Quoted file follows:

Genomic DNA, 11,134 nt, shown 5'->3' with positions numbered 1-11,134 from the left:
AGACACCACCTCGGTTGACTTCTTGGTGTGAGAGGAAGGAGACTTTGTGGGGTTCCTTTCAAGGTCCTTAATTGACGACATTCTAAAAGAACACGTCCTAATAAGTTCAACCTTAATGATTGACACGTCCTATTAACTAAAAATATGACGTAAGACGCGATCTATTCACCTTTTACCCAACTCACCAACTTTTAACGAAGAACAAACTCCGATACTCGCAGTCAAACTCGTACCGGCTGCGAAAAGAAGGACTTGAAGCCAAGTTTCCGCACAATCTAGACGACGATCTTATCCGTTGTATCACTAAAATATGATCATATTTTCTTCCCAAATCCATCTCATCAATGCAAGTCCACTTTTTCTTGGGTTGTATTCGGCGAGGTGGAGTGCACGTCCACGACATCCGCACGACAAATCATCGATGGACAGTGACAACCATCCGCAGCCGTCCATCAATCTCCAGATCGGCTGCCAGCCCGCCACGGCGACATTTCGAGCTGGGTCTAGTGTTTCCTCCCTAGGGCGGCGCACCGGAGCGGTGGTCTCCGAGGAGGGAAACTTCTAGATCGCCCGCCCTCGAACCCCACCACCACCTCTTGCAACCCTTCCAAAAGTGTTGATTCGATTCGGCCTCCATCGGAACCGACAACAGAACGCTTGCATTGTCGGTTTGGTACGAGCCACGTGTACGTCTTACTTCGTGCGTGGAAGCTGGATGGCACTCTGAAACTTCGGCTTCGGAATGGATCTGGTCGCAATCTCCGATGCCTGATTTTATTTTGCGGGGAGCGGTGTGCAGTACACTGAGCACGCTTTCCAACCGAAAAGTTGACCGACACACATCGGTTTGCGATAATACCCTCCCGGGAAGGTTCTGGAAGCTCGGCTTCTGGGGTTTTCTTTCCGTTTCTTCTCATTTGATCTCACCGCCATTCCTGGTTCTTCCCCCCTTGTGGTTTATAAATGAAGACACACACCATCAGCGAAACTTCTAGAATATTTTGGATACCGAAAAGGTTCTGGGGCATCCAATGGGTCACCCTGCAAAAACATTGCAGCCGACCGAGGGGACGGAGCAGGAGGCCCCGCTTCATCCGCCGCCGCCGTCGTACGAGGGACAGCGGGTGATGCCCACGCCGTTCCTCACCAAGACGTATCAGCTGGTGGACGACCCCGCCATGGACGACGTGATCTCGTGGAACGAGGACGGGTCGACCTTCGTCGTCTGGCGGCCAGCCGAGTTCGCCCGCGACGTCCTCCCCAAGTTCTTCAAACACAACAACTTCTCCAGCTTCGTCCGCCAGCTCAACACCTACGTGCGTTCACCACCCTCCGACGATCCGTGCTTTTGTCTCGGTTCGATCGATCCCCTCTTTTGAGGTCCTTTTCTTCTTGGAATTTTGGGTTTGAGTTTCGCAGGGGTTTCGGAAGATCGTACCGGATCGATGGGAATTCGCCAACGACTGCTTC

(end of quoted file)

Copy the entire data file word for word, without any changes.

Genomic DNA, 11,134 nt, shown 5'->3' with positions numbered 1-11,134 from the left:
AGACACCACCTCGGTTGACTTCTTGGTGTGAGAGGAAGGAGACTTTGTGGGGTTCCTTTCAAGGTCCTTAATTGACGACATTCTAAAAGAACACGTCCTAATAAGTTCAACCTTAATGATTGACACGTCCTATTAACTAAAAATATGACGTAAGACGCGATCTATTCACCTTTTACCCAACTCACCAACTTTTAACGAAGAACAAACTCCGATACTCGCAGTCAAACTCGTACCGGCTGCGAAAAGAAGGACTTGAAGCCAAGTTTCCGCACAATCTAGACGACGATCTTATCCGTTGTATCACTAAAATATGATCATATTTTCTTCCCAAATCCATCTCATCAATGCAAGTCCACTTTTTCTTGGGTTGTATTCGGCGAGGTGGAGTGCACGTCCACGACATCCGCACGACAAATCATCGATGGACAGTGACAACCATCCGCAGCCGTCCATCAATCTCCAGATCGGCTGCCAGCCCGCCACGGCGACATTTCGAGCTGGGTCTAGTGTTTCCTCCCTAGGGCGGCGCACCGGAGCGGTGGTCTCCGAGGAGGGAAACTTCTAGATCGCCCGCCCTCGAACCCCACCACCACCTCTTGCAACCCTTCCAAAAGTGTTGATTCGATTCGGCCTCCATCGGAACCGACAACAGAACGCTTGCATTGTCGGTTTGGTACGAGCCACGTGTACGTCTTACTTCGTGCGTGGAAGCTGGATGGCACTCTGAAACTTCGGCTTCGGAATGGATCTGGTCGCAATCTCCGATGCCTGATTTTATTTTGCGGGGAGCGGTGTGCAGTACACTGAGCACGCTTTCCAACCGAAAAGTTGACCGACACACATCGGTTTGCGATAATACCCTCCCGGGAAGGTTCTGGAAGCTCGGCTTCTGGGGTTTTCTTTCCGTTTCTTCTCATTTGATCTCACCGCCATTCCTGGTTCTTCCCCCCTTGTGGTTTATAAATGAAGACACACACCATCAGCGAAACTTCTAGAATATTTTGGATACCGAAAAGGTTCTGGGGCATCCAATGGGTCACCCTGCAAAAACATTGCAGCCGACCGAGGGGACGGAGCAGGAGGCCCCGCTTCATCCGCCGCCGCCGTCGTACGAGGGACAGCGGGTGATGCCCACGCCGTTCCTCACCAAGACGTATCAGCTGGTGGACGACCCCGCCATGGACGACGTGATCTCGTGGAACGAGGACGGGTCGACCTTCGTCGTCTGGCGGCCAGCCGAGTTCGCCCGCGACGTCCTCCCCAAGTTCTTCAAACACAACAACTTCTCCAGCTTCGTCCGCCAGCTCAACACCTACGTGCGTTCACCACCCTCCGACGATCCGTGCTTTTGTCTCGGTTCGATCGATCCCCTCTTTTGAGGTCCTTTTCTTCTTGGAATTTTGGGTTTGAGTTTCGCAGGGGTTTCGGAAGATCGTACCGGATCGATGGGAATTCGCCAACGACTGCTTC